….and so is work ethic and crime-free living
by Don Keelan
The 2022 elections have been recorded, the lawn posters removed, and thank goodness, the TV ads are a thing of the past. With that said, what does it mean for the next two years?
The political, social, and economic Vermont landscape is different than the one I experienced when I cast my first Vermont ballot in the fall of 1988.
One significant difference is how self-reliant the state, towns, and citizens of Vermont once were. That is not the case today with the dependency on receiving funding from Washington to get programs, even the most basic, underway. It is not limited to State government programs; many towns and cities depend on grants to accomplish even the most minor functions that were once in the annual municipal budget.
A notable change: many citizens depend on the government and, in many cases, nonprofit organizations for food, housing, medical/dental, and addiction recovery services.
Aside from the loss of self-reliance since 1988, Vermont municipalities have also lost local control. While we may elect our school board members, the State Board of Education in Montpelier controls the taxes raised from real estate. These were once kept locally but are now funneled to Montpelier for redistribution.
Another change in the State’s economic landscape is the shortage of folks willing to work. Many areas have been impacted. A local experience is worth noting: I did not receive any mail for three days in late October. One mail driver retired, one was out sick, and the other quit. Also, it is customary to see a note on our local bank’s door: “closed for the day–lack of staff.”
There is also a critical staff shortage at local medical/mental health centers, day-care centers, police barracks, and schools. Then add food establishments and construction tradespeople. Facilities have to close their doors or shorten their hours. Vermont is incapable of providing the services it once did.
When it comes to public school education in Vermont, there are plenty in denial over the last 30-year changes: enrollment is down between 30 to 40 thousand students, costs have doubled, if not more, and the recent test scores show a student population that is close to 60% below their expected grade achievement.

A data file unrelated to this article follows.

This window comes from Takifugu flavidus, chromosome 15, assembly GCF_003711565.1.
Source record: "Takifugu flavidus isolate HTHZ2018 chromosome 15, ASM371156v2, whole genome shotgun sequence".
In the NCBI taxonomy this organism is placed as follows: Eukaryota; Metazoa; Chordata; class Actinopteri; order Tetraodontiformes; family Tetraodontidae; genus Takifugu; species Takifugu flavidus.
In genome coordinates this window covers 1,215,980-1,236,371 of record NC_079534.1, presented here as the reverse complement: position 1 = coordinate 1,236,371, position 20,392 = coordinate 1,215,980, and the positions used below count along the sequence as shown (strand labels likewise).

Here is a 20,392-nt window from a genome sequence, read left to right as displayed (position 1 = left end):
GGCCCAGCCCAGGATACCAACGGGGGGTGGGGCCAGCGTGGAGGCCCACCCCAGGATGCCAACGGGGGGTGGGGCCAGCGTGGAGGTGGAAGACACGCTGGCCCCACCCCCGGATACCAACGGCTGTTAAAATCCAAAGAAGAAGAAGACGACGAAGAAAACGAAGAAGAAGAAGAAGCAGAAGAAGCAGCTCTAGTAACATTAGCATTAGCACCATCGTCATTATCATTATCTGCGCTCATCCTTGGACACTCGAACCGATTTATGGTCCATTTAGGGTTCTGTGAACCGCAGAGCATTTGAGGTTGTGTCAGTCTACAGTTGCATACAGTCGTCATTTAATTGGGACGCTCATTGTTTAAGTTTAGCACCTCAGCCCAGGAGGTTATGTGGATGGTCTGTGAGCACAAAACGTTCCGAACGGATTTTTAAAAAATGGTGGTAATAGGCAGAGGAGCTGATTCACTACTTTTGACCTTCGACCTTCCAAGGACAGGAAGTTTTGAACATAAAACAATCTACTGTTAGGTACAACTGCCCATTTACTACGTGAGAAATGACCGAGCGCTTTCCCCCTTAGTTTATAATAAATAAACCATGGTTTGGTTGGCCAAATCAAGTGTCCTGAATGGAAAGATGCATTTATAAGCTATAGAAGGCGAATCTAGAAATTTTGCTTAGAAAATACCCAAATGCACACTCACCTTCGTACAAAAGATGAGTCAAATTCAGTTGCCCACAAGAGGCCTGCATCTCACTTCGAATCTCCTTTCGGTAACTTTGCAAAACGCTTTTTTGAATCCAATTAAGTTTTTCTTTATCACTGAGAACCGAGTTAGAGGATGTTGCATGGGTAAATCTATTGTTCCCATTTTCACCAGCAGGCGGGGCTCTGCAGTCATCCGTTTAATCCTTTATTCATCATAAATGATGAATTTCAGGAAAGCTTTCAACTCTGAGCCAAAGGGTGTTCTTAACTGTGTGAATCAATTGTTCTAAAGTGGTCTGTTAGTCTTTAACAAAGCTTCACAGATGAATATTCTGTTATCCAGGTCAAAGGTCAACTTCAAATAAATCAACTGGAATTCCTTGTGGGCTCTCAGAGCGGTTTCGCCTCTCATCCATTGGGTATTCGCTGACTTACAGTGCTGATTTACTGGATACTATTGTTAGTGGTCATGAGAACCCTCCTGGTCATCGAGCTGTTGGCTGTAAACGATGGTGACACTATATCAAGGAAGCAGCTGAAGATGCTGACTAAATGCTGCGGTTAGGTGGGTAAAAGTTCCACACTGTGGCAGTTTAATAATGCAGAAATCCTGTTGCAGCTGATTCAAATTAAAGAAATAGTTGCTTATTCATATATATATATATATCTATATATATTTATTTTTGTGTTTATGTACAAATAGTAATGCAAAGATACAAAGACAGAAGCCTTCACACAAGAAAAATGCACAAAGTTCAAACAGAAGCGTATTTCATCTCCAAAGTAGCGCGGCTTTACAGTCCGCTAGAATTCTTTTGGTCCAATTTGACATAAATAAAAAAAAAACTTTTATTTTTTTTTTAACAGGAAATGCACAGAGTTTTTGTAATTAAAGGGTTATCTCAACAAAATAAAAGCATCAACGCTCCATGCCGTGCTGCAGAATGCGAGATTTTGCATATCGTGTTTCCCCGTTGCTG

However, the most disturbing change I have witnessed is increased criminal activity, from petty incidents to major crimes. No street or home in the State is immune. Illegal drugs have taken an enormous toll on the State’s younger population, its medical/mental health staff and facilities, and its treasury. This unfortunate phenomenon was almost non-existent in 1988.
The fear of crime in Vermont, specifically Burlington, was not lost on the New York Times. On November 12th, reporter Michael Corkery in a multi-page photo/essay noticed how criminal activity is the number one issue in Burlington, once one of the safest cities to retire to or visit in America. Not anymore.
The Vermont Legislature is back in session. Its makeup is the most lopsided in recent history: 25% Republicans and 75% Democrats/Progressives (three Independents.) If the “body” follows its past and projected agenda, the State will continue its downward spiral. Self-reliance, personal responsibility, and local control are no longer relevant: Montpelier knows what is best for all of us and is prepared to let us know.
Is it possible for the legislative leadership to adopt what Governor Phil Scott noted in his November 16th piece in the Rutland Herald:
“We’ll be debating the issues, which I will continue to do with civility, seeking consensus where possible, compromising when necessary, and agreeing to disagree or let the process run its course when we cannot resolve our differences.”
Vermont has evolved into two distinct places since 1988. Its cities and towns are full of despair, and its second home and ski areas are abundantly enjoyable. The Legislature should take notice.
The author is a U.S. Marine (retired), CPA, and columnist living in Arlington, VT.